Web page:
I ran inside and gave Mickey a tour of the house. My mother left for errands and my dad took me, Mickey, and my sisters out for Chinese. Mickey slept in the garage the first week. My parents had no clue what to expect about this puppy. She was teething at the time as well, so everything in the garage was bait for destruction. Including my mother’s shoes, my dad’s car keys, and her own collars (I have no clue how she did that but we went through three).

One thing that’s for sure though, that within the first week my mom wanted Mickey gone. It was different for her having a dog in the house and honestly I couldn’t blame her. Her once neat house turned into a dog house, and she initially wasn’t having any of it.

On top of that Mickey barked a lot. A LOT. Our neighbors down the street once even threatened to call the police because she was such a disturbance, I actually think she did once.

She also had a habit of running away. She was like a little Houdini. She was smart and knew just how to sneak out between our legs. When she did escape and she saw you chasing her, she would run faster and faster, it was as if you were playing a game of tag with a cheetah. As time went on she never grew out of the running away, she just got slower within her last year of living so you could catch her.

She also hated baths, you couldn’t make her take baths. After we did it though, she run around and rub herself on the carpet. It was like she was hopped up on caffeine and going crazy. It used to crack me up. I hope I recorded a video of that.

After having Mickey for a year or two, we had some neighbors move in down the road that were professional dog trainers. I thought “Mickey’s fast! This would be perfect!” The lady taught me the ins-and-outs of how to train your dog and she made it sound easy. It wasn’t. The instructors at the doggy school hated Mickey because she barked at all of the other dogs and she refused to listen to anything they had to say. Agility just wasn’t her thing. Actually, anything regarding obedience wasn’t her thing. I tried to teach her at home as well. I set up a tunnel, and jumps. Mickey did them with me, but refused to do it anywhere else. Needless to say, she passed agility, but was asked to repeat the course (so she technically failed).

I taught her a lot of other things too. Like shake, sit, hi-five, down, and bow. She’d only do it for food though which I guess I was okay with. She also loved cheese. She learned the word “cheese” too. Every morning before school, Mickey would wait for my mom to call her because she knew my mom was going to use cheese in our lunch sandwiches. Mickey also learned the words “walk” and “treat”. We resorted to calling it the W-word and T-word so she didn’t know what we were talking about.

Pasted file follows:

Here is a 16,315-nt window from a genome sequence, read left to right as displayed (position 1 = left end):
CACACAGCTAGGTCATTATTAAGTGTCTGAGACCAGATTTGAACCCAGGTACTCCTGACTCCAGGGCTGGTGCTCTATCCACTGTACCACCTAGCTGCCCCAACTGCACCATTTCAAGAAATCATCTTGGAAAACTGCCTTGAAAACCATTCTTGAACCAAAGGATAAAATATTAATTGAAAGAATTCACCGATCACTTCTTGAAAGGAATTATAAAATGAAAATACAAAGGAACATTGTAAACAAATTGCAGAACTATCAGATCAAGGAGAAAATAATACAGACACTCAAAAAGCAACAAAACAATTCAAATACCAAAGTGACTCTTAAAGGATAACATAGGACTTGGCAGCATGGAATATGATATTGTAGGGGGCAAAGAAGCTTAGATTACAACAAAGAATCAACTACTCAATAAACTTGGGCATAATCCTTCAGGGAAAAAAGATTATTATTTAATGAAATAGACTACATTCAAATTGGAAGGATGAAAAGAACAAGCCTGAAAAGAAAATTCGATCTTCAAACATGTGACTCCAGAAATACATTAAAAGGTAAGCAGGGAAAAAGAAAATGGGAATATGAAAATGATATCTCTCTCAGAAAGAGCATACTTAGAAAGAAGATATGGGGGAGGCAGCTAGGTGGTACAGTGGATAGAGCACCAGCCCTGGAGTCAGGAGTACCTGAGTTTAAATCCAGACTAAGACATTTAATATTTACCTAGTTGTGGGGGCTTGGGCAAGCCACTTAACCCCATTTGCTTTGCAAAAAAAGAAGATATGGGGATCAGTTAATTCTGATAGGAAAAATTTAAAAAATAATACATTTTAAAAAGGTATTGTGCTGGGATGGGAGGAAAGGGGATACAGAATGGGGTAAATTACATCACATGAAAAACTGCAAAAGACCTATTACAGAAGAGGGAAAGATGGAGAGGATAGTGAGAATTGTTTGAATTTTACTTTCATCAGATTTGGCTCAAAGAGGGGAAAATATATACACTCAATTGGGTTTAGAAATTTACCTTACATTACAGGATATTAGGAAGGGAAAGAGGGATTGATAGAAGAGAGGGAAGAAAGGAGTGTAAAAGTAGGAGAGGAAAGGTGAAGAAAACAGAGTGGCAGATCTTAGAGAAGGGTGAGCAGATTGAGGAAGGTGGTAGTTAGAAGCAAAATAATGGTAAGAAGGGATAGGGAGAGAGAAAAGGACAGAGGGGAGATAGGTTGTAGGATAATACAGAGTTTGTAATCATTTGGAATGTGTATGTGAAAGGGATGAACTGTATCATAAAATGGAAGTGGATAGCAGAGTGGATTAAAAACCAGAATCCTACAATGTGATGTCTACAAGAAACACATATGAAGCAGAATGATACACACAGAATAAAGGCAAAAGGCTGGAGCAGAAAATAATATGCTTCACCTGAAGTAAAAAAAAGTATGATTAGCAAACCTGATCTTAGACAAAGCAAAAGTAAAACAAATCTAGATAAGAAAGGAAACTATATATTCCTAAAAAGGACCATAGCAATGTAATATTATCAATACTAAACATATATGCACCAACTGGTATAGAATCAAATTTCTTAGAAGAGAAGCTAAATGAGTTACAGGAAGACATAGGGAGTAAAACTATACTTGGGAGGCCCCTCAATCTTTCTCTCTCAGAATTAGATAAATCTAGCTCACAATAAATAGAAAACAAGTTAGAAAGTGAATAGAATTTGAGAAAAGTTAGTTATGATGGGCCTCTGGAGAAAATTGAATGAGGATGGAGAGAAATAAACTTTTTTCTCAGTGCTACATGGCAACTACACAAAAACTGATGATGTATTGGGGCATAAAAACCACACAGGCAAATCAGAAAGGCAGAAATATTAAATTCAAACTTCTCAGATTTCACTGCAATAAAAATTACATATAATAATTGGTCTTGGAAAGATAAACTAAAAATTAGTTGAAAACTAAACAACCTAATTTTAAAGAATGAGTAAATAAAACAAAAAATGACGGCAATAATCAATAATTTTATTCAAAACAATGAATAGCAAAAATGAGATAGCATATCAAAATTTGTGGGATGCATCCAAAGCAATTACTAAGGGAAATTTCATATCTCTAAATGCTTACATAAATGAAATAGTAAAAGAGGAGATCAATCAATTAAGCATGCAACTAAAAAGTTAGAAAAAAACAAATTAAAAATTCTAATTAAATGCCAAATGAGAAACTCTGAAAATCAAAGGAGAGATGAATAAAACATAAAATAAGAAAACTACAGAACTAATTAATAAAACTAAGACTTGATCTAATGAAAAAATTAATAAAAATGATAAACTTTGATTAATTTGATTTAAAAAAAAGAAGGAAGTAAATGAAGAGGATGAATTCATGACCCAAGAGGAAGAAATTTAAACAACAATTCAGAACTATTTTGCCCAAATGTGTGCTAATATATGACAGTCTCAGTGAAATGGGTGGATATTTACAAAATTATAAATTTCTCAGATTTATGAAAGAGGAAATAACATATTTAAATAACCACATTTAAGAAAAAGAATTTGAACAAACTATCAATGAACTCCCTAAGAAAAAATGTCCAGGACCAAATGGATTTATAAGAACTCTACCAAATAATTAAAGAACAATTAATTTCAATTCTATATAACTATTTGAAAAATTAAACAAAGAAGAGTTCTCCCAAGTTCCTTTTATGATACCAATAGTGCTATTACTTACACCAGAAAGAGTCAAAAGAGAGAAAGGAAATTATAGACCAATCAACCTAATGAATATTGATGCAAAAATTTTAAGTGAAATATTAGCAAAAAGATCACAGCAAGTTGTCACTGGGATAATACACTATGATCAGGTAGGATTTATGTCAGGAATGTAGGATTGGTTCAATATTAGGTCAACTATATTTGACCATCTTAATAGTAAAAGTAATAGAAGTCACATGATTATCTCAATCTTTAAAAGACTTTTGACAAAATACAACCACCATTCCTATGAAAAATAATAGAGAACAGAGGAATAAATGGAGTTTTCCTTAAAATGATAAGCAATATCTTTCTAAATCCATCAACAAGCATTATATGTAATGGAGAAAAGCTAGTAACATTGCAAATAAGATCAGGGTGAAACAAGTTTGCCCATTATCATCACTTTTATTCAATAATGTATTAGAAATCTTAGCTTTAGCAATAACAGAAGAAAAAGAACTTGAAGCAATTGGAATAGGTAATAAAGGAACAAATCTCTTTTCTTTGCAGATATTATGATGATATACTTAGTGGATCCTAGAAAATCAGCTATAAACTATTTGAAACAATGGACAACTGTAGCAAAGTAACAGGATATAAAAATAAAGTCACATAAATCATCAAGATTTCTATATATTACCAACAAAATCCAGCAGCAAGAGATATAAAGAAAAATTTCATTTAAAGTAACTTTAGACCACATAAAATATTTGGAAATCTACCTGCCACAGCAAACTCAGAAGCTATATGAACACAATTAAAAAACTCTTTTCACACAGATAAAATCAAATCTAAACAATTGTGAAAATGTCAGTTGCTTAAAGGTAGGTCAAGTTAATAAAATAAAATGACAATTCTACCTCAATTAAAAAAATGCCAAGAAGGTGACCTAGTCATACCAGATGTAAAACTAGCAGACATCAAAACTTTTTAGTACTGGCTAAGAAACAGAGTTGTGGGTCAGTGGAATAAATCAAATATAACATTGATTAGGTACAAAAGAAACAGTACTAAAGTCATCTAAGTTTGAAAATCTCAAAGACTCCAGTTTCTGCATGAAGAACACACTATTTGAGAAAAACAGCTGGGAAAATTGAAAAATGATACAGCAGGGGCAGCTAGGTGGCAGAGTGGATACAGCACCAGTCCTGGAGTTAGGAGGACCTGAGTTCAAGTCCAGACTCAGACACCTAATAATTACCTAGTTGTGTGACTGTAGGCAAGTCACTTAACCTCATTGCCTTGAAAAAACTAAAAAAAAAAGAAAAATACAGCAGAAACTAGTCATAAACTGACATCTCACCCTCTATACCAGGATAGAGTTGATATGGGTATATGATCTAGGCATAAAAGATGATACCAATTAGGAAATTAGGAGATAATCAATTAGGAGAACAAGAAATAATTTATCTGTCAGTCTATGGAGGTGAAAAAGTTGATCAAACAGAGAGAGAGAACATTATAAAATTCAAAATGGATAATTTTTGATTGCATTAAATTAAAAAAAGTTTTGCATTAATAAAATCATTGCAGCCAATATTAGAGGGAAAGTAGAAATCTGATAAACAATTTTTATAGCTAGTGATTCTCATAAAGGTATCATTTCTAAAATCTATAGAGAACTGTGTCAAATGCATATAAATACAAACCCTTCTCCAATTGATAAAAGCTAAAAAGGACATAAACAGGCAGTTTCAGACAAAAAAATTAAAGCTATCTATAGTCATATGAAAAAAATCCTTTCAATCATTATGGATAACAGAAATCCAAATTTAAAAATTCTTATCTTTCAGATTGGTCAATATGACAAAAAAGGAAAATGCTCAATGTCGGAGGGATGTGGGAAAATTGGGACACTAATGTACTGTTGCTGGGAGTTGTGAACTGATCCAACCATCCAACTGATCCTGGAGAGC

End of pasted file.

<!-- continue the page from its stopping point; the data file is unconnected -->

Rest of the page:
Mickey taught me one thing that I don’t think anyone else could teach me. It’s selflessness. She was the least selfish being I have ever come to know. She truly cared for me. She would bark at whoever came to the door to let them know that she was there, and she was there to protect. In that way she was a perfect dog. Nobody entered the house without us knowing because of Mickey. Even the days when she ate something funny outside, she still barked. That’s true selflessness. Doing something because it’s your duty, and you don’t let obstacles stop you.

Mickey loved hunting in West Virginia. I witnessed her killing two chipmunks, two birds, and one time she got into a fight with a snake. That was really crazy and I remember being really hysterical. Luckily, my neighbor was home and he picked up the snake with a shovel and separated the two. We had bears in our backyard too, a whole family actually. Mickey loved barking at them. Luckily they didn’t attack her though. I don’t think they minded her actually.

After 6 years of living in West Virginia, we moved and Mickey did not like it. Back in West Virginia we had a huge backyard, a place for Mickey to run and have fun. Here, we had a little bit of land and a forest. Nowhere for Mickey to go around and run. She got a little depressed for the first month.